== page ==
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I've been reading about the C++11 smart pointers in order to use them on my sources, the documentation I've been reading is the one on cppreference.com; while reading about the std::unique_ptr, on the reset function there's a documentation that seems incorrect to me (emphasis mine):

Replaces the managed object.

  • Given current_ptr, the pointer that was managed by *this, performs the following actions, in this order:

    1. Saves a copy of the current pointer old_ptr = current_ptr.
    2. Overwrites the current pointer with the argument current_ptr = ptr.
    3. If the old pointer was non-empty, deletes the previously managed object if(old_ptr != nullptr) get_deleter()(old_ptr).

In the C++ standard documentation, we can read the well known delete null pointer feature:

Extract from n3690 standard 5.3.5 Delete (emphasis mine):

If the value of the operand of the delete-expression is not a null pointer value, then:

— If the allocation call for the new-expression for the object to be deleted was not omitted, the delete-expression shall call a deallocation function. The value returned from the allocation call of the new-expression shall be passed as the first argument to the deallocation function.

Otherwise, the delete-expression will not call a deallocation function.

So, I'm wondering why cppreference says that the unique_ptr::reset function checks for the nullity of the managed pointer before it's deletion even while te standard says that no deallocation function would be called over a null pointer (that's why the cppreference documentation seems incorrect to me).

Is kind of obvious that I must be mistaken and there must be a reason to do things this way, but I'm unable to imagine what reason it could be. Any hints?

PS: Where in the standard is defined how the std::unique_ptr must be implemented or behave? In the 20.9.1 Class template unique_ptr I cannot found anything about the check-for-nullity stuff.

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    delete isn't the only thing done to get rid of a pointer-like resource. You can have a custom deleter that frees or does other things which don't like null pointers. – Xeo Feb 6 '14 at 14:54
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Yes, the check for non-null is required by the standard (C++11, [unique.ptr.single.modifiers]§4):

void reset(pointer p = pointer()) noexcept;

4 Effects: assigns p to the stored pointer, and then if the old value of the stored pointer, old_p, was not equal to nullptr, calls get_deleter()(old_p). [ Note: The order of these operations is significant because the call to get_deleter() may destroy *this. —end note ]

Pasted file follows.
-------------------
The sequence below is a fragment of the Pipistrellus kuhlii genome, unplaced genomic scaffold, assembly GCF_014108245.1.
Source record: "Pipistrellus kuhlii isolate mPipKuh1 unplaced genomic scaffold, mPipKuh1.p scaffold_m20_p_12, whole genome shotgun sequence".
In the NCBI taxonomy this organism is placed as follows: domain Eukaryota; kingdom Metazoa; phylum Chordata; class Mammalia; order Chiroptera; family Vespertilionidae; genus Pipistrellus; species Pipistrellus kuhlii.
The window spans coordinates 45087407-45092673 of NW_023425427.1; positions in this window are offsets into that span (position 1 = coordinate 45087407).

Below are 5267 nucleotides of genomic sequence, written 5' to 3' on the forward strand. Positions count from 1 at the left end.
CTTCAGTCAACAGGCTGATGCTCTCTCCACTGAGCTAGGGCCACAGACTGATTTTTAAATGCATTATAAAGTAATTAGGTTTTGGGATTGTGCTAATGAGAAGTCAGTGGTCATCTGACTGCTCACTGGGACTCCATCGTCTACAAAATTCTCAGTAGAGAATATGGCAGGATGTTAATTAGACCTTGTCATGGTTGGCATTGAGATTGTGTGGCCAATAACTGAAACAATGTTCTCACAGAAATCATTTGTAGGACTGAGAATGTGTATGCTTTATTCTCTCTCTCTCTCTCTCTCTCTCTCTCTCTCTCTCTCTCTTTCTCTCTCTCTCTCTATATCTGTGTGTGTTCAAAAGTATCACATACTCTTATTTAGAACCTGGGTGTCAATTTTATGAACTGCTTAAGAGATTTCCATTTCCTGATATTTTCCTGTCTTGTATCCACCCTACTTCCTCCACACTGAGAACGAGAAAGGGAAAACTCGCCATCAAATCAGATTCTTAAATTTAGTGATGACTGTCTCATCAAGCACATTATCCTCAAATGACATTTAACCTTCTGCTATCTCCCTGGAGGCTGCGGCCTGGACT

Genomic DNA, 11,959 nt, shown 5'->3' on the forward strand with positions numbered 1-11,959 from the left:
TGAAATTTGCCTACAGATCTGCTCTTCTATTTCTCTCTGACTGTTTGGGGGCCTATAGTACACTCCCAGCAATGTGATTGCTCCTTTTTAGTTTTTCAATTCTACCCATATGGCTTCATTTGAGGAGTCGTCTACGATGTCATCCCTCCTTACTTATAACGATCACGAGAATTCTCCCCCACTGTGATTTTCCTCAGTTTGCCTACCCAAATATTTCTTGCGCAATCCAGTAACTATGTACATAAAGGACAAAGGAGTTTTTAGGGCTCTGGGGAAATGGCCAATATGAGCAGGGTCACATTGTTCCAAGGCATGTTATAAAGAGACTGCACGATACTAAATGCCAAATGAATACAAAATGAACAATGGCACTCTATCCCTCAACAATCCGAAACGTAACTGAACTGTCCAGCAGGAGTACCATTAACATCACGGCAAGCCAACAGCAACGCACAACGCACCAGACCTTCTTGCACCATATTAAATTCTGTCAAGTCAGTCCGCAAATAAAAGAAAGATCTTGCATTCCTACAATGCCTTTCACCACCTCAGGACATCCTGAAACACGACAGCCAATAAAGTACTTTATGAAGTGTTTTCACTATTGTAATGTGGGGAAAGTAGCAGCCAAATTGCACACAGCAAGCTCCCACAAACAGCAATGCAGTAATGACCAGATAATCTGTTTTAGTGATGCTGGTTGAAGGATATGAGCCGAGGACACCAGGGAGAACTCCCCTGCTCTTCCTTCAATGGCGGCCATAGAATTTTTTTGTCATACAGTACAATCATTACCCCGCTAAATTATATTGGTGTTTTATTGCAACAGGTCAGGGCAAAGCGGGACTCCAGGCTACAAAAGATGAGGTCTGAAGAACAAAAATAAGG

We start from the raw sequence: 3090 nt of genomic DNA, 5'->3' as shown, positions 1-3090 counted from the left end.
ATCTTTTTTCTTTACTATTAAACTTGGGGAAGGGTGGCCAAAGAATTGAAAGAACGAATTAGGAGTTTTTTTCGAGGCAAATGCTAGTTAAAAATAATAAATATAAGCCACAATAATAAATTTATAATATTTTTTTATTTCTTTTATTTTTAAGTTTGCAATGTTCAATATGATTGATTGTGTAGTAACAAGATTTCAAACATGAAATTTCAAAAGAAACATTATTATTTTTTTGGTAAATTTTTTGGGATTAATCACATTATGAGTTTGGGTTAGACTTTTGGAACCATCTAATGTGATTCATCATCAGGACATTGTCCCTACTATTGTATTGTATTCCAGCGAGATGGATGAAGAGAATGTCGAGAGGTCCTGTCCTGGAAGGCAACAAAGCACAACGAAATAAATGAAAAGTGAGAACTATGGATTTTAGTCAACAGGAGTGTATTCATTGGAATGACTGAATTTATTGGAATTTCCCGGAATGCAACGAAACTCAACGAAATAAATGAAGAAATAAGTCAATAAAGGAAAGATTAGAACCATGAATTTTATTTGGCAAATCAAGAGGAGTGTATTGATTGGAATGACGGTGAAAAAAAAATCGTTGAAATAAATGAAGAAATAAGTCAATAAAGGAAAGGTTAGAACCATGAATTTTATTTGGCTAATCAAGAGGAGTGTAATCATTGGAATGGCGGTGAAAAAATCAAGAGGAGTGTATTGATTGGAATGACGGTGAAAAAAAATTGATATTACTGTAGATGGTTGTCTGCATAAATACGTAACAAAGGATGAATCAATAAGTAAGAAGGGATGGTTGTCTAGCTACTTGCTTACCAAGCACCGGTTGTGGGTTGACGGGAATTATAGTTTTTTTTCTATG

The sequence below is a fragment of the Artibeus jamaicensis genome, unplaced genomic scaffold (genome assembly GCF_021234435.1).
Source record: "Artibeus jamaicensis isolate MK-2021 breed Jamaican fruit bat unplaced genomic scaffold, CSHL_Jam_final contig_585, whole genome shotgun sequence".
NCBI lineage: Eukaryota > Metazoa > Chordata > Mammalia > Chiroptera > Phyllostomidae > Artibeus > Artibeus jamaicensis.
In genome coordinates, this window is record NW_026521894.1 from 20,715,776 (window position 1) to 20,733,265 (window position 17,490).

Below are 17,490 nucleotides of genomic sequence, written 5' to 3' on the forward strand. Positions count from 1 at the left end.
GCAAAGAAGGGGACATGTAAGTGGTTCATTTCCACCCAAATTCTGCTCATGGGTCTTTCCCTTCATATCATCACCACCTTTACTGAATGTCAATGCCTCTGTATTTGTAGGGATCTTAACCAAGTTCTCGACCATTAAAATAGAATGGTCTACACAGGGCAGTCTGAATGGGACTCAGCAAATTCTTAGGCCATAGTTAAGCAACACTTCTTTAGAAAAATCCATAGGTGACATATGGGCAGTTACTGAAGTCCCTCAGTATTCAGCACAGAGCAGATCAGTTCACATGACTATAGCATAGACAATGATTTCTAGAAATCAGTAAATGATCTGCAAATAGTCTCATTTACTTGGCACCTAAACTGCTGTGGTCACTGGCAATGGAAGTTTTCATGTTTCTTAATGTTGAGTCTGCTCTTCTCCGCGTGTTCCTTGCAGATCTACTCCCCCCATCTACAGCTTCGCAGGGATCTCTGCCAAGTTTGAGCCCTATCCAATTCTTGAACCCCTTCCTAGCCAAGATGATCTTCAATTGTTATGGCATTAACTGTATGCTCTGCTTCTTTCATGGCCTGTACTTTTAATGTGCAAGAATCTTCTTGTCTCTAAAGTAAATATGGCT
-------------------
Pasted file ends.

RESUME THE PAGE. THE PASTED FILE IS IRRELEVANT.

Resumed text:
(emphasis mine)

Discussion: An alternative way to standardise it would be to put the "burden" on the user of the class, i.e. require all deleters (the default one and any custom ones) to work fine when invoked on a null pointer.

However, I understand the idea was to enable functions like free() and even things like a hypothetical unlock_mutex(Mutex*) to work as deleters out-of-the-box, regardless of how/if they handle null pointers. So putting this check into the unique_ptr itself broadens the selection of deleters which can be used directly.

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  • And what could be the reason to do that if deleting a null pointer have no effect? – PaperBirdMaster Feb 6 '14 at 14:55
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    @PaperBirdMaster What if the deleter is not the default deleter, and does not work with a null pointer? – Angew is no longer proud of SO Feb 6 '14 at 14:55
  • well, I wass assuming that if you create a custom deleter, that custom deleter must conform some conditions like do not try to operate over a null pointer, but obviously, that was my mistake (and I cannot found nothing about conditions/preconditios about the custom deleter, so that must be the reason :) – PaperBirdMaster Feb 6 '14 at 15:03
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    @PaperBirdMaster Yes, that would have been an alternate route for the standard to take. But I understand the idea was to enable functions like free() and even things like a hypothetical unlock_mutex(Mutex*) work as deleters out-of-the-box, so they decided to put the burden on the unique_ptr instead of its user. – Angew is no longer proud of SO Feb 6 '14 at 15:08
  • good point in that last comment, would you mind to include this explanation into the answer for future readers? (even after that I already accepted the answer) – PaperBirdMaster Feb 6 '14 at 15:11
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What if your deleter does not do a simple delete operation ? What if your unique_ptr has a custom deleter that does something else, would you like your deleter to be called with nullptr as a parameter ? :D

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  • If I ever wanted to allow my custom deleter to be called with a null pointer: I will check the nullity into the deleter itself ;P but now I can assume that my custom deleter will not be called with nullptr (even if I wanted to, for some random and freaking reason) – PaperBirdMaster Feb 6 '14 at 15:09
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    @PaperBirdMaster Actually the delete operator checking for a null pointer is the weird guy in a language where you are not supposed to pay for something you don't use (why would i have to pay for an additional check if i never delete nullptr ?), but i guess for historical reasons and to mimic the behaviour of free() it was made to check for nullptr since enough coders seems to rely on this behaviour. The same custom deleter you use could also be used in another context where checking for nullptr doesn't make much sense, it would be sad to require a wrapper just for a null check :) – Drax Feb 6 '14 at 15:25

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